Just earlier this week, Google announced the new Android N Developer Preview. The entire ecosystem is eager to hear what next alphabet – Android N – will be eventually called. But more importantly, there are tons of great new features, enhancements and promise of something great becoming finally available through this Android N release. The official version of Android N is estimated to be available during Q3’2016.
As with all prior Developer Preview versions of Android, this version is only targeted for app developers. Like all the other older versions this version is meant to be used for compatibility testing and making sure apps support forth-coming features when the official release is out and gets updated to hundreds of millions of Android devices.
It’s quite common to experience some stability as well as performance issues with the Developer Preview versions so it’s only recommended for those who want to check how these new APIs and features can be utilized within their apps. Furthermore, the entire Android system, application performance and battery life is typically slow and devices with updated Developer Preview may become unresponsive.
Finally, one of the important things with early Developer Preview versions is that the current apps do not necessarily work at all on those. We’ve seen many apps getting instant problems when a new version comes out. We only recommend this version for internal tests and new API research how those could improve the app when official version is out.
Most Notable UI Improvements in Android N
One of the most visible enhancement in Android N is definitely multi-window feature. Splitting a screen for multitasking isn’t definitely a new feature in mobile world and soon it will be also available on Android. Modern and sophisticated apps can utilize multi window UI implementation and this can be handled with a new manifest attribute – android:resizableActivity. Once this is enabled, the Android activity can be launched in multi-screen (or split-screen) mode in device UI.
While multi-window mode is the biggest user-facing change in Android, the Android N Developer Preview includes variety of other useful enhancements. For example, certain UI interactions should be much faster than in any of the older Android versions (e.g. bringing up the keyboard, changing views etc.)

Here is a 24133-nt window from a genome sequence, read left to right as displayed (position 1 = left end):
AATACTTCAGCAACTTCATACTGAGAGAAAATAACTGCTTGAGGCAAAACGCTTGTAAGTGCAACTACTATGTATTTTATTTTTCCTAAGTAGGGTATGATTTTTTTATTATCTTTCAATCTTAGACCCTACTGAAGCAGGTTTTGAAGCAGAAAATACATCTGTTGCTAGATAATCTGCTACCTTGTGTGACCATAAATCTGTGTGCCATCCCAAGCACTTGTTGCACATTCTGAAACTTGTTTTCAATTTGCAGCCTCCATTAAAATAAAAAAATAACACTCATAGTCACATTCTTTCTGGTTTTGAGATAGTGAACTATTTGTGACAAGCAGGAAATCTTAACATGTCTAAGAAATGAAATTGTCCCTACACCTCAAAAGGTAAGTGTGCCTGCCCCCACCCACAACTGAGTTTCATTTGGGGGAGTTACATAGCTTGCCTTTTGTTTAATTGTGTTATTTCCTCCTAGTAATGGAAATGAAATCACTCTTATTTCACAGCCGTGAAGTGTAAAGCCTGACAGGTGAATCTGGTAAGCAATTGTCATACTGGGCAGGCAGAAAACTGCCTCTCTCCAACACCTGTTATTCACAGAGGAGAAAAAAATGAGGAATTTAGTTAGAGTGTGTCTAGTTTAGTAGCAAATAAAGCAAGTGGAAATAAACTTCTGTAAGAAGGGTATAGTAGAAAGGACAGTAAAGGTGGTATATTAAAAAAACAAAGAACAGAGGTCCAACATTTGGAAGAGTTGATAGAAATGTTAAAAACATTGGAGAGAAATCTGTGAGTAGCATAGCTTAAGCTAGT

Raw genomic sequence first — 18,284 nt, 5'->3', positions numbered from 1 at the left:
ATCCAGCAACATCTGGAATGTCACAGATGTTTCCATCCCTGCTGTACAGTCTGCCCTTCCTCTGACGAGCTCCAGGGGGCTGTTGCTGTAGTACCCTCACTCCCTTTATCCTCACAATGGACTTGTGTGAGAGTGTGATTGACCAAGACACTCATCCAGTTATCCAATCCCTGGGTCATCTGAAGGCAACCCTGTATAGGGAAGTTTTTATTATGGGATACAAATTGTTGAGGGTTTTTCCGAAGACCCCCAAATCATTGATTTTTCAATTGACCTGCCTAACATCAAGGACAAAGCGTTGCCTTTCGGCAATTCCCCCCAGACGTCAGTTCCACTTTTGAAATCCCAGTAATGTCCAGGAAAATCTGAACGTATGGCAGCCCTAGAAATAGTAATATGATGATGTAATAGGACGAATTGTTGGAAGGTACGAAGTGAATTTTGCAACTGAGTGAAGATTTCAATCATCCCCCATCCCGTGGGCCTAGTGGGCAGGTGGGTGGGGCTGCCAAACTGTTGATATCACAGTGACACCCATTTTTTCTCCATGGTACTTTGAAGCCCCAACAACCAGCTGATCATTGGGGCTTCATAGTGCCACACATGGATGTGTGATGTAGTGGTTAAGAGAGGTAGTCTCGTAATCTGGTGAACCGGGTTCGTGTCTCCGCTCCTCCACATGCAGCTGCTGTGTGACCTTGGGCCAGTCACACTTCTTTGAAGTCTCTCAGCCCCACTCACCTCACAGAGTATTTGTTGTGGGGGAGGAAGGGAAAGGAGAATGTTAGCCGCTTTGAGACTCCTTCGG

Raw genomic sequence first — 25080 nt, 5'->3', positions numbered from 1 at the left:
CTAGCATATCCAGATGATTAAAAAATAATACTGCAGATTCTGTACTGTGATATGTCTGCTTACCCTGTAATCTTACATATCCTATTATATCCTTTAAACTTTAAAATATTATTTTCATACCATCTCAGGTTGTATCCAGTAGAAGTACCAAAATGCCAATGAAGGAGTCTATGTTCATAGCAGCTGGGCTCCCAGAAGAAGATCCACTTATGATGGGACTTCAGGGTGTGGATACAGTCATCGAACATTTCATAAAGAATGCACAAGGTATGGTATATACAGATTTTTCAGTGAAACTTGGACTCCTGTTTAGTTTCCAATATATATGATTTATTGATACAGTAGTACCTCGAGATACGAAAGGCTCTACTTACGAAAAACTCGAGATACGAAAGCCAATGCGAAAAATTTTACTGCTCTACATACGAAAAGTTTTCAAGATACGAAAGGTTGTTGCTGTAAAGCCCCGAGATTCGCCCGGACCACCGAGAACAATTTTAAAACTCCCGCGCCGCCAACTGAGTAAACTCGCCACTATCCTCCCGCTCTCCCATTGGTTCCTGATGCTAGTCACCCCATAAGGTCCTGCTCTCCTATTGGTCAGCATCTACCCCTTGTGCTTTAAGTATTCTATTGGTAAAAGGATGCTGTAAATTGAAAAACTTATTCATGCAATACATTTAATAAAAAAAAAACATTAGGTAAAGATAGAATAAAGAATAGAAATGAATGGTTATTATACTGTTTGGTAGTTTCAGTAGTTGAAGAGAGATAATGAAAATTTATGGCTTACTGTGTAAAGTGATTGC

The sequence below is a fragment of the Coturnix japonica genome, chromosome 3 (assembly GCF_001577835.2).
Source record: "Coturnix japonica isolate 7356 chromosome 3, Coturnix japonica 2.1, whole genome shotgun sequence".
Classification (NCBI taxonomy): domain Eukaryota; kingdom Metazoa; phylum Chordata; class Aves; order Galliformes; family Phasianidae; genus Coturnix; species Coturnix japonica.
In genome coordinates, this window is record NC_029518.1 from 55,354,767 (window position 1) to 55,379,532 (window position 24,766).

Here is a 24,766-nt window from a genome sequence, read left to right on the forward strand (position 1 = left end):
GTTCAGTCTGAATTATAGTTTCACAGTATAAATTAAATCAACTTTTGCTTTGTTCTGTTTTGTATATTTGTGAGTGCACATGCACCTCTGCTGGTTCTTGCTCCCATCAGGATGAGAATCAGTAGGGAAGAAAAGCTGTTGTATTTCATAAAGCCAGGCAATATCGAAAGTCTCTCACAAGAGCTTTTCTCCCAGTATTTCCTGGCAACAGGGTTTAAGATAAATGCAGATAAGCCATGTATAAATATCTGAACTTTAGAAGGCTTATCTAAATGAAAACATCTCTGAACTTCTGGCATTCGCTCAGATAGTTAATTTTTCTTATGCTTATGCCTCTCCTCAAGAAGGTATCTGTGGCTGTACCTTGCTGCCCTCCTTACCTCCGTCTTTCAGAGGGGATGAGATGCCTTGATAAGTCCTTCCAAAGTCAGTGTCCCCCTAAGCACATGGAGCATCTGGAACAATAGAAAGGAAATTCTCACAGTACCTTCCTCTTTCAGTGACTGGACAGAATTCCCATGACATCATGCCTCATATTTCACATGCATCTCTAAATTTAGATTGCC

In addition, there are new stuff for notifications. For example, direct reply capability via
RemoteInput API. Also,
Notification.Builder.setGroup() method can be used to group notifications together from the same app. It will be seen whether this feature applies to system notifications and runtime permission requests that now show up for users when app is running.
Impact of Android N for Tests, Test Scripts and Test Automation
As said, there will be impact for tests, test scripts and used test automation implemented on current Android versions. For instance, new UI enhancements may require changes in the UI tests as those span across different Android activities with Android N. You probably need to revise script to consider which split screen will the test take its place. Also, there are more tests and test scripts needed as the UI’s can become more complex and versatile for users.
The notification change may be good news for test automation. As you want to avoid unnecessary notifications during the test execution, grouping certain notifications is a good news and frequency of those popping up may be smaller. You know, OS level notifications have been causing some headache for test automation but some of the more advanced frameworks have already considered a feature to tackle those.
Some sources say that OS level notifications could be also disabled. This would be an awesome feature as user can entirely control what will be shown as notifications and no need to build workaround for test automation progress.
It’s definitely too early to judge whether these changes have significant impact on test automation and the current way of testing, but for sure, there are tons of great new features that can make apps even more awesome and you surely want to make sure all those new features with in your app.
We’ll be testing Android N and all of its Developer Preview versions here at Testdroid team and will report if anything important will show up.
Do you have any experiences with testing, test automation or frameworks with Android N? Weigh in with a comment below!
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